Computational Mathematicsematics

Pairwise independence and derandomization by Michael Luby, Avi Wigderson

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By Michael Luby, Avi Wigderson

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M do: Compute Tj (v) = v j. For all i = 1, . . , n do: Compute Yi (β, v) = 1/m · m j=1 B(ei ⊕ Tj (v)) · β L ← L ∪ { bit(Y1 (β, v)), . . , bit(Yn (β, v)) }. j. From the above analysis, it follows that x ∈ L with probability at least 1/2, where this probability is over the random choice of v. As long as the running time T for computing B is large compared to n (which it is in our use of the Hidden Bit Technical Theorem to prove the Hidden Bit Theorem), the running time of S B is O(n3 T /δ 4 ).

4. , the graphs are not isomorphic, then P can tell which graph is sent by V and thus can compute c correctly, so that Pr[V accepts] = 1 = cyes . If the two graphs are isomorphic then, since the verifier sends a random permutation of the graph, the distribution on graphs received by the prover is the same whether b = 0 or b = 1, and since b is chosen randomly the prover can answer correctly with probability 1/2, and thus Pr[V accepts] = 1/2 = cno . Clearly, this protocol does not work if the coins used by the verifier to choose b and σ are public.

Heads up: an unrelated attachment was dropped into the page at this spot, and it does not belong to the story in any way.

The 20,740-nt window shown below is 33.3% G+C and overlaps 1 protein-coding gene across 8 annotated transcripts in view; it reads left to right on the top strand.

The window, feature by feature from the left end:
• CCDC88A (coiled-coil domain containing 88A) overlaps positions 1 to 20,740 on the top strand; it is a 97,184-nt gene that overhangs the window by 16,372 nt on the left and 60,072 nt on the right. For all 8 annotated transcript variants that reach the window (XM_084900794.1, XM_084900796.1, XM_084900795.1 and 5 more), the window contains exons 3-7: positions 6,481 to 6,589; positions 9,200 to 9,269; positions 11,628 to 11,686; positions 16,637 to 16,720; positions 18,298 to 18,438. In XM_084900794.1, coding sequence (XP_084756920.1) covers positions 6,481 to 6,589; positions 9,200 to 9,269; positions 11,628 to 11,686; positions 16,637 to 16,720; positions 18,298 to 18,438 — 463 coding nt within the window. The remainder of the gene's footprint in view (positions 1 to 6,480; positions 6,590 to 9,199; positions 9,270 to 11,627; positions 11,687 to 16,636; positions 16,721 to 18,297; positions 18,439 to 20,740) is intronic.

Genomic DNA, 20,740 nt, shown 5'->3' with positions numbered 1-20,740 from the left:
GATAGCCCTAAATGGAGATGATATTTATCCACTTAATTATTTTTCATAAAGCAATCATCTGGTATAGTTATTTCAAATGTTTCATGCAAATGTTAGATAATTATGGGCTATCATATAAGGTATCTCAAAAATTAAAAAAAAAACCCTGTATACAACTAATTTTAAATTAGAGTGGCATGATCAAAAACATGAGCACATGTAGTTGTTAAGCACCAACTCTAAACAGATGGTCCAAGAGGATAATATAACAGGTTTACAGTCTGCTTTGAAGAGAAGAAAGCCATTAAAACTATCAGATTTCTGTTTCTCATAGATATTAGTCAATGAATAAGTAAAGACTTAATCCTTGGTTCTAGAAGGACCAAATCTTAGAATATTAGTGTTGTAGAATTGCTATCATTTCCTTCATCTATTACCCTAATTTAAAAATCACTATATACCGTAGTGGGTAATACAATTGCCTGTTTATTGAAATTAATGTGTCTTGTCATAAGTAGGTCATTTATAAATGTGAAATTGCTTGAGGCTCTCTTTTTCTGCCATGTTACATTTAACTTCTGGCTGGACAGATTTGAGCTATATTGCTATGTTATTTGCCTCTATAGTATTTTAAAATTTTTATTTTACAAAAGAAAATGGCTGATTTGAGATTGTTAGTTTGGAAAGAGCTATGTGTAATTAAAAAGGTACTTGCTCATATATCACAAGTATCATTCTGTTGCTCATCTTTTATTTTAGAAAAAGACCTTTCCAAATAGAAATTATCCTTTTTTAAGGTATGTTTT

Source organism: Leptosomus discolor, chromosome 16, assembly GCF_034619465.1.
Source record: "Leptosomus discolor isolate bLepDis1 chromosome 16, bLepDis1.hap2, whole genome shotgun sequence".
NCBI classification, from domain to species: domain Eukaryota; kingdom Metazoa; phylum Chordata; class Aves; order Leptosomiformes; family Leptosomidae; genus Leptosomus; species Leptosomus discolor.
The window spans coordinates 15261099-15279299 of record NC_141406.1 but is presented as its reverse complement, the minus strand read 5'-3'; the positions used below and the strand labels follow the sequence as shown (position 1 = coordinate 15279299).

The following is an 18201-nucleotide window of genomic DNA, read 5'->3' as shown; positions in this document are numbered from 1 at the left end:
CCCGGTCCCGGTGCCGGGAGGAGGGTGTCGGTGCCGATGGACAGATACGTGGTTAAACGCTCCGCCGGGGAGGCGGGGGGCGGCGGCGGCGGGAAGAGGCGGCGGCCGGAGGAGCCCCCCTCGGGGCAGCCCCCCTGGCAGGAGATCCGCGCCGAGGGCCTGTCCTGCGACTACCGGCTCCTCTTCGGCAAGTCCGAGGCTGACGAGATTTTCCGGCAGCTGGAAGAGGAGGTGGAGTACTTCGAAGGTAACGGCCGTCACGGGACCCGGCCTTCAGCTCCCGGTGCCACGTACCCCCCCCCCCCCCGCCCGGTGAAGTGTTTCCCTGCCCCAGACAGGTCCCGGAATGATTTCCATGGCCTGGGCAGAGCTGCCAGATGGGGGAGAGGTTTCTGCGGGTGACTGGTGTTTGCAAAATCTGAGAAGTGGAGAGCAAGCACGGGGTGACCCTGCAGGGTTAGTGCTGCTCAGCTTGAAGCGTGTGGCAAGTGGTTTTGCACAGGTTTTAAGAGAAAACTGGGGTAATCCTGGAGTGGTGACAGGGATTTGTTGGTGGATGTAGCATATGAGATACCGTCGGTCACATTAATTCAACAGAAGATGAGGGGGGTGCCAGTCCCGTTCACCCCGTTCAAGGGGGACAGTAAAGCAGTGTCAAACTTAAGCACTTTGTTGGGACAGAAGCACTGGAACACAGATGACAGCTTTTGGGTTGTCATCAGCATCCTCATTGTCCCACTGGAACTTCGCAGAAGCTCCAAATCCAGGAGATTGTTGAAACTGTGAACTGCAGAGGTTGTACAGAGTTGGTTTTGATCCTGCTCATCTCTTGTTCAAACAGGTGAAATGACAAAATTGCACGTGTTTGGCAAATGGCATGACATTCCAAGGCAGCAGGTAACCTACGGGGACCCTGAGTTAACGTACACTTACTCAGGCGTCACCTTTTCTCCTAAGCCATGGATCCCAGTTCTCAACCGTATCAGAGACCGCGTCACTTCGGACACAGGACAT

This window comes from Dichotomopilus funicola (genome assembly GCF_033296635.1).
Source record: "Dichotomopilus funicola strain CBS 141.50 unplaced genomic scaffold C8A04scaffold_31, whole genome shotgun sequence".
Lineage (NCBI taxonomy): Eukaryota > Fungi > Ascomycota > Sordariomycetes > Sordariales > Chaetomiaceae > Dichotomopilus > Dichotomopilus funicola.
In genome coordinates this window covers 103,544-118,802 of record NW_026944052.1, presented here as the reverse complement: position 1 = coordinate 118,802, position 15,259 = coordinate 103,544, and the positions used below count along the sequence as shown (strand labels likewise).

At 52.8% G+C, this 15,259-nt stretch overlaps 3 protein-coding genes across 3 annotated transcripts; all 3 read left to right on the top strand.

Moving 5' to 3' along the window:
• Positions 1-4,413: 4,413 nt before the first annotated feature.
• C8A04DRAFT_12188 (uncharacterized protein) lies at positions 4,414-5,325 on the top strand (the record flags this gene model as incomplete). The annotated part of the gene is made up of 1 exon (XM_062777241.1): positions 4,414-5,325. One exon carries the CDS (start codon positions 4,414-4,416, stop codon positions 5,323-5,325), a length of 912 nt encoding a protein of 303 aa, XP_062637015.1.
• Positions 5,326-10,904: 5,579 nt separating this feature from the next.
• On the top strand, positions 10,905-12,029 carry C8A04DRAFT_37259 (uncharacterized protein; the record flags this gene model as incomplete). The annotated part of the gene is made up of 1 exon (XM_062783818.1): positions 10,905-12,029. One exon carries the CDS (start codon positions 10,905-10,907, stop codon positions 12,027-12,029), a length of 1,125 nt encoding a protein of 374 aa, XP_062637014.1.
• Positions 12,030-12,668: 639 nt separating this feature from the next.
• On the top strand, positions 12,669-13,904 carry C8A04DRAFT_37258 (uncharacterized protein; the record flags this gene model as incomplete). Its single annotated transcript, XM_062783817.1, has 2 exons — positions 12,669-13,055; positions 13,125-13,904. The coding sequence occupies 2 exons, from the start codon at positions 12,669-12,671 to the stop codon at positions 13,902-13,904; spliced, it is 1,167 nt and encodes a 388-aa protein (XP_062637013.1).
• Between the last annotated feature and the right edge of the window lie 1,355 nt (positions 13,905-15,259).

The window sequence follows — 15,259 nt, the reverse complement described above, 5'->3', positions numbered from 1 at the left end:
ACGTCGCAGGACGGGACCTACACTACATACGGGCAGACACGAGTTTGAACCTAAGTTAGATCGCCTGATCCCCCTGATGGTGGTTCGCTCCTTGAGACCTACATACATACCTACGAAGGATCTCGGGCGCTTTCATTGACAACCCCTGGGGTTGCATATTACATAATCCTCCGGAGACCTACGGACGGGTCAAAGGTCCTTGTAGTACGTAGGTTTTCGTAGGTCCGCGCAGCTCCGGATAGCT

Proof. For the proof, we find it convenient to consider bits as being {1,−1}-valued instead of {0,1}-valued. For b ∈ {0, 1}, we let ¯b = (−1)b ∈ {1, −1}. Fix x ∈ {0, 1}n such that δxB ≥ δ. We can write δxB = Ez∈R {0,1}n B(z) · x z . For all i = 1, . . e. 0i−1 , 1, 0n−i , and let µi = δxB · xi . It follows that Ez∈R {0,1}n B(z) · x (ei ⊕ z) = µi . 2. Hidden Bit Theorem distributive over ⊕ implies that This is because (ei ⊕ z) = x x and because x 41 ei · x z ei = xi , and thus B(z) · x (ei ⊕ z) = B(z) · x z · xi .

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